The Hong Kong Club Building is currently in its third generation, in its second location. Prior to its redevelopment, the previous Hong Kong Club Building was known for being one of the last examples of renaissance architecture remaining in Hong Kong.
Two uses were given to the development, the Hong Kong Club and the rental offices. The club occupies the podium of the building and 8 levels, with 17 levels of office accommodation above.
Founded in 1846, the Club's first premises were situated on the corner of D'Aguilar Street and Queen's Road.
The three-storey building was designed in a classic style. The cost of construction and furniture of 15,000 was raised through an issue of ?100 shares.
A chronicle article from 1847 said:
"''It is a handsome three-storey building and with the out offices covers nearly the third of an acre of ground...
"''The interior arrangements are very elegant and reflect great credit on the architect for whose design for the building a premium was awarded.... The entrance hall and grand staircase in the centre supported on fluted columns with capitals in the Corinthian order has a very noble effect...''"
On 16 February 1895, the Club was granted a 999 year lease on the site under which it had very few restrictions. Rent of $324 was paid annually to the Government
The club building was designed by Palmer & Turner, and was completed in July 1897.
The club held a referendum in around 1974, when the members voted to retain the building and not to redevelop. However, the parlous state of the club's finances tempted the club to explore options to redevelop the valuable site. In 1977, it was reportedly offered HK$200 million for the site by Wardley, A petition was sent to the Executive Council. On 16 September 1980, the Executive Council decided not to endorse the AAB's recommendation that the Club building be preserved as a monument, citing "unjustified cost to the community" - the cost to taxpayers would be HK$500 million The Hong Kong Conservancy Association also appealed to the Murray MacLehose not to undervalue its cultural importance and not to allow the decision to be taken purely on economic grounds. "If even the Government appears to value nothing but money, Hong Kong's youth cannot be expected to have higher standards," said Dr. L. K. Ding, HKCA Chairman.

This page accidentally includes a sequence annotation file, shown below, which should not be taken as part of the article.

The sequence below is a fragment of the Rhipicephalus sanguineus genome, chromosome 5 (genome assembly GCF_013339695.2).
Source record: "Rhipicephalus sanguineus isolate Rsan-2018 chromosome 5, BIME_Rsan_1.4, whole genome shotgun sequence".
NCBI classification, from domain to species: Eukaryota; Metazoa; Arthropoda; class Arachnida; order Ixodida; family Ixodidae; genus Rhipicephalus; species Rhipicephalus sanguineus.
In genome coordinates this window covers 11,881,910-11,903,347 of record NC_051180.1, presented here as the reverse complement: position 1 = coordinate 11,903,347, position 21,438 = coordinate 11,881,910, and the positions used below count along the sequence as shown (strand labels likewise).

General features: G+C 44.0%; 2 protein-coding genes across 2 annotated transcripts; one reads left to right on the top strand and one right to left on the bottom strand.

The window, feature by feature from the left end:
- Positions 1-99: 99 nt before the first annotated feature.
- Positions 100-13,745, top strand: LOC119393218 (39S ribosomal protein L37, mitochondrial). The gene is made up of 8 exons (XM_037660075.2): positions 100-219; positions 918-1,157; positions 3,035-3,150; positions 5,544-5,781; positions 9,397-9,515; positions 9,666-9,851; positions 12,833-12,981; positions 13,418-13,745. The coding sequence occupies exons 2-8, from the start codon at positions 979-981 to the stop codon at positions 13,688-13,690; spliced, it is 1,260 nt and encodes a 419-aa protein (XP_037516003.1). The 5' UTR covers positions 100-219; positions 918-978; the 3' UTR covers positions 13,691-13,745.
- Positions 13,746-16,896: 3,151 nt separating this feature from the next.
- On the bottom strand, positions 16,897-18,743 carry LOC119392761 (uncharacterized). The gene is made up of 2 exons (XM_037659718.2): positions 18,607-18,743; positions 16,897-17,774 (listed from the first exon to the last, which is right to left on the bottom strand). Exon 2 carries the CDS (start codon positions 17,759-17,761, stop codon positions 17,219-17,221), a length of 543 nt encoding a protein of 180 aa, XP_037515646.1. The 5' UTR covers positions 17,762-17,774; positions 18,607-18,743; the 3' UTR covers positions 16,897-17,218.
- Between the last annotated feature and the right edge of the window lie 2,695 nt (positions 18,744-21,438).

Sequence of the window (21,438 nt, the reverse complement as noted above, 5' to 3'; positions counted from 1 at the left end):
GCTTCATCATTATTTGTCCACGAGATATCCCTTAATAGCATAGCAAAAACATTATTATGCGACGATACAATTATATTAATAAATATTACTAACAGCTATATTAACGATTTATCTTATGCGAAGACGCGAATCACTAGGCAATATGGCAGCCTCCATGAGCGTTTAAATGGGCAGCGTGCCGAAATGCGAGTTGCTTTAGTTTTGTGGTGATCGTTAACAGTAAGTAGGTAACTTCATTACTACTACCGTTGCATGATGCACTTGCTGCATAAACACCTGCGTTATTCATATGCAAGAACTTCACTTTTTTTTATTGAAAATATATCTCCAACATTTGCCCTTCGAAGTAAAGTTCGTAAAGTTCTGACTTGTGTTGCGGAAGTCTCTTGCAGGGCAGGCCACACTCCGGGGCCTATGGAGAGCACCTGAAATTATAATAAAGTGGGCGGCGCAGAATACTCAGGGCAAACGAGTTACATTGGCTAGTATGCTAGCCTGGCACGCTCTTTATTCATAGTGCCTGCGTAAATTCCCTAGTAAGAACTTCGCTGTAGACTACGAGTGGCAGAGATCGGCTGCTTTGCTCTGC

The General Committee of the club was called to task by members, who contested its decision to sign a deal with developers knock down the building and redevelop the site before members had a chance to debate the issue. An EGM was convened to vote on the proposals on 20 October 1980, and the Chairman was forced to concede the Heads of Agreement would be subject to members' ratification.
Hong Kong Land was the appointed . The Victorian building was demolished in June 1981.
The building design, by Australian architect Harry Seidler, was unveiled to the members in December 1980. 80,000 square feet of the new building was to be occupied by the Club - the four podium floors in the new tower would be kept as dining rooms and bars for the members - while the upper floors would be leased for normal office use.
From 2009, the club will take full ownership of the building and collect all revenues, currently an estimated HK$100 million a year.
The building is occupied by a wide range of companies and organisations including Commerzbank Hong Kong, which occupies the top two floors. Others include online broker Charles Schwab and Rolls-Royce Motors which have space on the ground floor, Libertas Capital Asia Limited on the ninth floor, the Institute of Financial Planners on the eighth floor and some law and accounting firms.